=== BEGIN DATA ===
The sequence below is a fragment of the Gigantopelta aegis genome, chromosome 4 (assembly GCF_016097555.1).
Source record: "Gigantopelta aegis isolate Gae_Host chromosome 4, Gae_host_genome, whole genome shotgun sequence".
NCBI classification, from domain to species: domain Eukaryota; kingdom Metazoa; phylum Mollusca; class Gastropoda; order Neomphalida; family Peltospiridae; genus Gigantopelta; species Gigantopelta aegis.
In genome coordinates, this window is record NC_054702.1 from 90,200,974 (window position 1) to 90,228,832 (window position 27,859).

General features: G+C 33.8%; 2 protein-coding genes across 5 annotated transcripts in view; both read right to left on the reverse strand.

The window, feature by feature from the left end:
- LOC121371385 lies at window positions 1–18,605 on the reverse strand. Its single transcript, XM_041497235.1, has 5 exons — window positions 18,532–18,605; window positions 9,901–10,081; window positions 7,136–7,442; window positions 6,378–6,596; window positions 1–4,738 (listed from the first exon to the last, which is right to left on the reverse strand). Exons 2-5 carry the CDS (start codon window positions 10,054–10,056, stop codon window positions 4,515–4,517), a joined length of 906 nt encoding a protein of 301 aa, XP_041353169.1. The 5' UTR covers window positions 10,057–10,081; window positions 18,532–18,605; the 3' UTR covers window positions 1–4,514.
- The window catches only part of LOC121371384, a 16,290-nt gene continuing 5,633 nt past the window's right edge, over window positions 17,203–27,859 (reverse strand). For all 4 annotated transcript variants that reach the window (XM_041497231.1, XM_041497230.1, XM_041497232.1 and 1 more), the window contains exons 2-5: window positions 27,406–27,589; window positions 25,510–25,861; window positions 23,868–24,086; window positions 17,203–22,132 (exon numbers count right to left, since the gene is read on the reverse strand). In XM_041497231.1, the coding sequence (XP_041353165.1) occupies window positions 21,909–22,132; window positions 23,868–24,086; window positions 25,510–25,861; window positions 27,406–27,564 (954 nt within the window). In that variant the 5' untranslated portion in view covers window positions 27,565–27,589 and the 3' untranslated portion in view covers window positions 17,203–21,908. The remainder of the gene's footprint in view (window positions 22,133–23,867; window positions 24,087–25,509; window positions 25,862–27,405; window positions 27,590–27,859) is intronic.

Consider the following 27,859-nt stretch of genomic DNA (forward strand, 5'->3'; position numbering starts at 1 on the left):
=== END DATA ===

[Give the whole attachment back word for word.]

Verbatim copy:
The sequence below is a fragment of the Gigantopelta aegis genome, chromosome 4 (assembly GCF_016097555.1).
Source record: "Gigantopelta aegis isolate Gae_Host chromosome 4, Gae_host_genome, whole genome shotgun sequence".
NCBI classification, from domain to species: domain Eukaryota; kingdom Metazoa; phylum Mollusca; class Gastropoda; order Neomphalida; family Peltospiridae; genus Gigantopelta; species Gigantopelta aegis.
In genome coordinates, this window is record NC_054702.1 from 90,200,974 (window position 1) to 90,228,832 (window position 27,859).

General features: G+C 33.8%; 2 protein-coding genes across 5 annotated transcripts in view; both read right to left on the reverse strand.

The window, feature by feature from the left end:
- LOC121371385 lies at window positions 1–18,605 on the reverse strand. Its single transcript, XM_041497235.1, has 5 exons — window positions 18,532–18,605; window positions 9,901–10,081; window positions 7,136–7,442; window positions 6,378–6,596; window positions 1–4,738 (listed from the first exon to the last, which is right to left on the reverse strand). Exons 2-5 carry the CDS (start codon window positions 10,054–10,056, stop codon window positions 4,515–4,517), a joined length of 906 nt encoding a protein of 301 aa, XP_041353169.1. The 5' UTR covers window positions 10,057–10,081; window positions 18,532–18,605; the 3' UTR covers window positions 1–4,514.
- The window catches only part of LOC121371384, a 16,290-nt gene continuing 5,633 nt past the window's right edge, over window positions 17,203–27,859 (reverse strand). For all 4 annotated transcript variants that reach the window (XM_041497231.1, XM_041497230.1, XM_041497232.1 and 1 more), the window contains exons 2-5: window positions 27,406–27,589; window positions 25,510–25,861; window positions 23,868–24,086; window positions 17,203–22,132 (exon numbers count right to left, since the gene is read on the reverse strand). In XM_041497231.1, the coding sequence (XP_041353165.1) occupies window positions 21,909–22,132; window positions 23,868–24,086; window positions 25,510–25,861; window positions 27,406–27,564 (954 nt within the window). In that variant the 5' untranslated portion in view covers window positions 27,565–27,589 and the 3' untranslated portion in view covers window positions 17,203–21,908. The remainder of the gene's footprint in view (window positions 22,133–23,867; window positions 24,087–25,509; window positions 25,862–27,405; window positions 27,590–27,859) is intronic.

Consider the following 27,859-nt stretch of genomic DNA (forward strand, 5'->3'; position numbering starts at 1 on the left):